Israel derides 'shameful' German poem
Jerusalem - sraeli Prime Minister Benjamin Netanyahu on Thursday described as "shameful" a poem by German Nobel laureate Gunter Grass, which accused Israel of plotting Iran's annihilation and threatening world peace.
"The shameful comparison that Gunter Grass made between Israel and Iran, a regime which denies the Holocaust and calls for Israel's destruction, says very little about Israel and a great deal about Mr Grass," he said in a statement.
"It is Iran, not Israel, which presents a threat to the world's peace and security. It is Iran, not Israel which threatens the destruction of other states," he said.
"It is Iran, not Israel, which supports the massacre carried out by the Syrian regime on its citizens."
Israel's foreign ministry described the Grass poem as "pathetic".
"The transition of Grass from fiction to science fiction is in very poor taste; his poem is pathetic and totally lacking grace," ministry spokesperson Yigal Palmor told AFP.
Israel's Haaretz daily took the same tone, with historian Tom Segev writing that the German writer, who won the Nobel literature prize in 1999, was "more pathetic than anti-Semitic".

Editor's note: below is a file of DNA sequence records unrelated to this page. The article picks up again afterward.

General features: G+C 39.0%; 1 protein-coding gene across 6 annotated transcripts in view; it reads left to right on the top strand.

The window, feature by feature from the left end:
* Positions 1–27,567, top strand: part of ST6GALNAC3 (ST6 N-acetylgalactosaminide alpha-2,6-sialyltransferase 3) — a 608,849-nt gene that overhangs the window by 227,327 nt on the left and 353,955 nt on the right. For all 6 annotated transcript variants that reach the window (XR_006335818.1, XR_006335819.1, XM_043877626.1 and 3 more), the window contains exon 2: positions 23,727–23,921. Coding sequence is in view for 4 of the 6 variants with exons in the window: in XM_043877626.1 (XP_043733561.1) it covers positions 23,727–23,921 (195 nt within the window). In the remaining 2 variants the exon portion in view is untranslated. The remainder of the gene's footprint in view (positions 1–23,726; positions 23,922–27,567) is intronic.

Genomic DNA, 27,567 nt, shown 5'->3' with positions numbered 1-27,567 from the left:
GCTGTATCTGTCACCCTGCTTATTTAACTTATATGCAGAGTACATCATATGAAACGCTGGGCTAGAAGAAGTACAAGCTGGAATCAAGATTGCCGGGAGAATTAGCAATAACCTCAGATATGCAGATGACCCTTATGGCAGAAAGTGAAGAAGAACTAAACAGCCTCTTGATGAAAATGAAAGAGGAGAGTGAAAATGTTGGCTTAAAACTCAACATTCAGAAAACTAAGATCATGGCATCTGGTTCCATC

"The comparison between Israel and Iran is unfair because, unlike Iran, Israel has never threatened to wipe another country off the map," Segev wrote, referring to 2005 comments by Iranian President Mahmoud Ahmadinejad widely translated into English as meaning the Jewish state should be "wiped off the map."
In Grass's poem What must be said, the 84-year-old longtime leftist activist wrote of his concern that Israel "could wipe out the Iranian people" with a "first strike" due to the threat it sees in Tehran's disputed nuclear programme.
"Why do I only say now, aged and with my last ink: the atomic power Israel is endangering the already fragile world peace?" reads the poem, which was published in the daily Sueddeutsche Zeitung.
Grass, author of the renowned anti-war novel The Tin Drum, sparked outrage in 2006 when he revealed, six decades after World War II, that he had been a member of the notorious Waffen SS.
Israel, the sole if undeclared nuclear power in the Middle East, has said it is keeping all options open for responding to Iran's nuclear programme, which it says is aimed at securing nuclear weapons, posing an existential threat to the Jewish state.
Iran has consistently denied that its sensitive nuclear work is aimed at making weapons.